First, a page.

LaKela Brown Plays Archaeologist and Looks for Lineage –

LaKela Brown: Composition of Doorknocker Earrings with Pharoah Heads and Nefertiti Recesses2018, plaster, 20 by 16 inches
Courtesy 56 Henry, New York

To create her wall works, Detroit-born Artist LaKela Brown makes both positive reliefs and physical impressions of cultural artifacts associated with Black femininity. While these pieces call to mind limestone or alabaster cuneiform tablets and various stone reliefs from the ancient world, their primary substance is plaster, a vulnerable and relatively cheap material. Though plaster was used as a building material as far back as Ancient Egypt, in Brown’s work it serves as the base for fossil-like imprints of metal hoop earrings, chain necklaces, and crowned teeth. The voids, with their sense of absence, are particularly symbolic. Sometimes, Brown paints the indentations gold; in other instances, she uses them as molds to cast positives. She then arranges these casts and impressions into grids or scatters them into more haphazard compositions.

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LaKela Brown Plays Archaeologist and Looks

In Composition of Doorknocker Earrings with Pharoah Heads and Nefertiti Recesses (2018), the artist crafts a constellation of positives and negatives, featuring silhouettes of the Egyptian queen’s bust, likely impressed from a museum gift shop trinket, along with so-called door-knocker earrings. These earrings are a common motif in Brown’s tablets, which have been shown in solo exhibitions such as “Surface Possessions” at 56 Henry in New York (2019), “Material Relief” at Reyes Projects in Detroit (2018), and “Untitled” at Lars Friedrich in Berlin (2018). Signaling gendered and racialized power relations, oversize hoops became associated in the 1960s and ’70s with African American artists and such as Nina Simone and Angela Davis, and were later popularized by musicians such as Lauryn Hill and Mary J. Blige. Representations of Nefertiti, meanwhile, are inextricably linked to histories of European exploitation, racism, and plunder—the limestone bust of the queen remains in Berlin’s Neues Museum, as Germany has refused Egypt’s ongoing requests for its repatriation. In this vein, Brown’s work might be seen as an archaeological dig into (auto)ethnographic history. Yet, as she searches for kin across millennia, Brown also seems to reflect on the stakes of legibility even as she brings these uncovered strands into the light.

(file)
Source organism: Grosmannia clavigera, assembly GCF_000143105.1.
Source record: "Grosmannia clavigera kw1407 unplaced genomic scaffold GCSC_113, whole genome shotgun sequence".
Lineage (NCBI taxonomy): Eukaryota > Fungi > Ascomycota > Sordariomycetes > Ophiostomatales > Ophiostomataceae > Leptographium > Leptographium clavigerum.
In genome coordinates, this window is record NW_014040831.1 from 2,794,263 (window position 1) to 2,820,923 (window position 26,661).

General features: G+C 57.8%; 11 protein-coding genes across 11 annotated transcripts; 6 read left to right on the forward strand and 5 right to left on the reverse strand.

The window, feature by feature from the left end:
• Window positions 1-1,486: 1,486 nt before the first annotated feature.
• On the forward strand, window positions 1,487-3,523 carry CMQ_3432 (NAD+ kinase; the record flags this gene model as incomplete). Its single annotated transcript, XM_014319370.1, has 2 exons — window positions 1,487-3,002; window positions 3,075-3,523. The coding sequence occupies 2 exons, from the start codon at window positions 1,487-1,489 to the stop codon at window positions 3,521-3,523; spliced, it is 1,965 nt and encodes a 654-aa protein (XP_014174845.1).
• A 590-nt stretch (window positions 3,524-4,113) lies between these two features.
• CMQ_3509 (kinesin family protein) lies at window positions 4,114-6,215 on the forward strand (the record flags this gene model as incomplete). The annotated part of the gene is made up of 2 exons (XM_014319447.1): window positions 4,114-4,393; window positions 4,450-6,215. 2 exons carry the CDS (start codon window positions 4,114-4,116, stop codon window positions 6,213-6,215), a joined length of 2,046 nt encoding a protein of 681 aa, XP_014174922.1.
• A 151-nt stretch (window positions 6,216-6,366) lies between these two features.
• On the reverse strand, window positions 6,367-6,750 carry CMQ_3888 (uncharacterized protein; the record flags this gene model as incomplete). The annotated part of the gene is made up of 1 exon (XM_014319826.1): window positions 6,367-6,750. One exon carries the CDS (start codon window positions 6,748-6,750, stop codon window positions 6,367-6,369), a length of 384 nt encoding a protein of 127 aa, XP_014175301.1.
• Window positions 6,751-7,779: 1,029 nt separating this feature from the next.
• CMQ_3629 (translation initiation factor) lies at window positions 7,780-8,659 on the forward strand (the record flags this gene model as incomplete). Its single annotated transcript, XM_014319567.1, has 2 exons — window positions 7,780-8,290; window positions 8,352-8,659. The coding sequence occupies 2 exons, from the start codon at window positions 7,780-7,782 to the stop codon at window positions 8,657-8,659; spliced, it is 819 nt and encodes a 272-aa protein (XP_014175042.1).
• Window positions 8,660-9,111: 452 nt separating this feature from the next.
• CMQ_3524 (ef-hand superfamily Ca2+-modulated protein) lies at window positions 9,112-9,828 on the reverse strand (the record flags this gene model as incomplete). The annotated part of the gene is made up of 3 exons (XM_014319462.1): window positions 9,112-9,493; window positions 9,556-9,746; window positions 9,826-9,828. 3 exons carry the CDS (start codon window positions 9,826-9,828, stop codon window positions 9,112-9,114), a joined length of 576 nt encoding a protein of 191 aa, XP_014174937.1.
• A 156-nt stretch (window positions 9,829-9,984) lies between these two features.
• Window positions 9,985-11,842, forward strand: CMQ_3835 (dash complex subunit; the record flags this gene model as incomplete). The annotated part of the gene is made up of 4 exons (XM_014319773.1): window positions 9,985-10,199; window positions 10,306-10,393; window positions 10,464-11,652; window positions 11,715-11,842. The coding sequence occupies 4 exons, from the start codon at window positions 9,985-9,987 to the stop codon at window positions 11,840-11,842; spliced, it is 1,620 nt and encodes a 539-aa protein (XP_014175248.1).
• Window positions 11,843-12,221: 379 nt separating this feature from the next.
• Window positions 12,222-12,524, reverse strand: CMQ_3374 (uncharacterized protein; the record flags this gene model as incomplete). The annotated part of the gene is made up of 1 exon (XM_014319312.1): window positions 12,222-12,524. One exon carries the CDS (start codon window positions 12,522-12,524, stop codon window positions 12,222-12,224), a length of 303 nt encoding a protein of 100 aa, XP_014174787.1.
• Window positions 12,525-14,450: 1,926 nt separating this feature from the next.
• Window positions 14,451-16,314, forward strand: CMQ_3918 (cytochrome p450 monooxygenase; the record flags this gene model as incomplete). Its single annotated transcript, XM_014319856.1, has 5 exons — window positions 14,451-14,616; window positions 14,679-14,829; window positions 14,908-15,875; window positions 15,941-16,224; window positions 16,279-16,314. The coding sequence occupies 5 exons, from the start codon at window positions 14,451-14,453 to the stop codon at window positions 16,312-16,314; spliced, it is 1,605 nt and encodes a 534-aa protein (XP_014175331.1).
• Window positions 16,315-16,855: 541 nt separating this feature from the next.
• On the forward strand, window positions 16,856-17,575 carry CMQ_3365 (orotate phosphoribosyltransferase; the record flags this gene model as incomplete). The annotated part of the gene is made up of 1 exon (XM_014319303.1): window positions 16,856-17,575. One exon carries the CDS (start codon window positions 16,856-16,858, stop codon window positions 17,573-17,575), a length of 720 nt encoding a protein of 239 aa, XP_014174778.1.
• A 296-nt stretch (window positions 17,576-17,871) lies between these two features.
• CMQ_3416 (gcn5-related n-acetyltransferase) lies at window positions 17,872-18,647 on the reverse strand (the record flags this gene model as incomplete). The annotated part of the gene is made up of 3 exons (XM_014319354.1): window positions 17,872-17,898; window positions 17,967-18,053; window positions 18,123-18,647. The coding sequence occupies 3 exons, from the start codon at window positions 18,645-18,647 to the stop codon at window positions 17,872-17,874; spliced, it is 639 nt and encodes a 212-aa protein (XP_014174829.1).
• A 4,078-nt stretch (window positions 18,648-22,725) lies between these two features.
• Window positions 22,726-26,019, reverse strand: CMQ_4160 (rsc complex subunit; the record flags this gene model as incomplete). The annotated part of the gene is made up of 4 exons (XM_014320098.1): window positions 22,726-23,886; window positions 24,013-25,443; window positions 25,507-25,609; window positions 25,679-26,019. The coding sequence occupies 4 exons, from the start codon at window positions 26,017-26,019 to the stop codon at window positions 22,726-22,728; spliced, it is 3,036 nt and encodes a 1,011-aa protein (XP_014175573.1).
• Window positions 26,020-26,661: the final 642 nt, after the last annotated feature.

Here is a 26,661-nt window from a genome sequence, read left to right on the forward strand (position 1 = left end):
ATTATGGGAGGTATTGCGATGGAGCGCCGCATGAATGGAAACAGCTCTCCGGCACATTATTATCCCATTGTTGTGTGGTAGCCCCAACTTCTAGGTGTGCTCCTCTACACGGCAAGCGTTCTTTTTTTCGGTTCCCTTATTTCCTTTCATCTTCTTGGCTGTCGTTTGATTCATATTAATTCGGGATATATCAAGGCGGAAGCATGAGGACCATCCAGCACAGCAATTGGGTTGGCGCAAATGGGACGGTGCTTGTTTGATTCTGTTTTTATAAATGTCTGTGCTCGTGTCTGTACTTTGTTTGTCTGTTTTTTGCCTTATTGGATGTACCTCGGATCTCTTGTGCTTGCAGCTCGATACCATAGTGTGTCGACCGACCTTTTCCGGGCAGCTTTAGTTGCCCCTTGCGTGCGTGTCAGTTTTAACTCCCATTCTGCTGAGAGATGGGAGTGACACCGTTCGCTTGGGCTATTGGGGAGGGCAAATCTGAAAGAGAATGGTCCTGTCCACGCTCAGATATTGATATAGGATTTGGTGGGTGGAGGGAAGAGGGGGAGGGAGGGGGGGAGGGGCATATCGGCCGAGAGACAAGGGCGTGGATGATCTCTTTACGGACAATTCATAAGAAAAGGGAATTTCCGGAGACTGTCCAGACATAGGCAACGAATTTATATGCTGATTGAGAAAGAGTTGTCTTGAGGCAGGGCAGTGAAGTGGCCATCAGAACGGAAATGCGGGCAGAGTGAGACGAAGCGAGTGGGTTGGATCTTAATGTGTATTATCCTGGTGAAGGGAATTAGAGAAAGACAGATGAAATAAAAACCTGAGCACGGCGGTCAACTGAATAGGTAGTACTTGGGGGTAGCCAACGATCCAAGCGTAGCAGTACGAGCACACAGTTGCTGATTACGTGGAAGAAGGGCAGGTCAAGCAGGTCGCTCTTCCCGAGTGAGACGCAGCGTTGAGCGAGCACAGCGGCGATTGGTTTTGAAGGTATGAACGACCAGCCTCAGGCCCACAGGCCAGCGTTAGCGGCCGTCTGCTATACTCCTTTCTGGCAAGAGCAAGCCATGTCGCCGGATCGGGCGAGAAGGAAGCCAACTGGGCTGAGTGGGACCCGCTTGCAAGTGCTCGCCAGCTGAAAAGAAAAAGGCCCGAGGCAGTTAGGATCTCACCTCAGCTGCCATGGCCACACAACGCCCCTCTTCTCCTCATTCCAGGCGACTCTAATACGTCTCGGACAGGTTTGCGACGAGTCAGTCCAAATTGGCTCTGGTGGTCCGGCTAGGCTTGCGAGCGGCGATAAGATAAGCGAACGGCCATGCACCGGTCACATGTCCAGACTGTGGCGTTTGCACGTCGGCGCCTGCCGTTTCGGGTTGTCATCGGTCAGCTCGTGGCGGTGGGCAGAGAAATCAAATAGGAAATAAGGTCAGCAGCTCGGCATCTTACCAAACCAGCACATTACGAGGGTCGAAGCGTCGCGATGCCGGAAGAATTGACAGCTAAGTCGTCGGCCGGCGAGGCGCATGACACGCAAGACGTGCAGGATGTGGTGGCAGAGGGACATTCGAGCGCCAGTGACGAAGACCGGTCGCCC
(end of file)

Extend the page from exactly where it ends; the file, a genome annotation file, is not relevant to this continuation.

LaKela Brown Plays Archaeologist and Looks

LaKela Brown: Some of the Things We Wanted and Didn’t Want2018, plaster and acrylic, 20 by 16 inches.
Courtesy Lars Friedrich, Berlin

An interventionist turn to history underpins “52 Artists: A Feminist Milestone,” a group exhibition at the Aldrich Contemporary Art Museum in Ridgefield, Connecticut. The show, in which Brown is exhibiting, marks the fifty-first anniversary of the historic “Twenty Six Contemporary Women Artists” survey organized at the same institution by critic Lucy Lippard in 1971. Alongside the original participants including Adrian Piper, Howardena Pindell, and Sylvia Plimack Mangold—the show will highlight artists who have furthered feminist art in the past half century. Much of feminist practice, Brown’s included, attempting to locate, trace, and mobilize lost sisters who have been effaced through fraternal codes and male-dominated histories. Brown’s ruminative search for strands and communion suggests that radical possibilities might emerge from excavating and recasting figures that remain buried, while also asking, what scars and artifacts will be uncovered from the past? What will come after?

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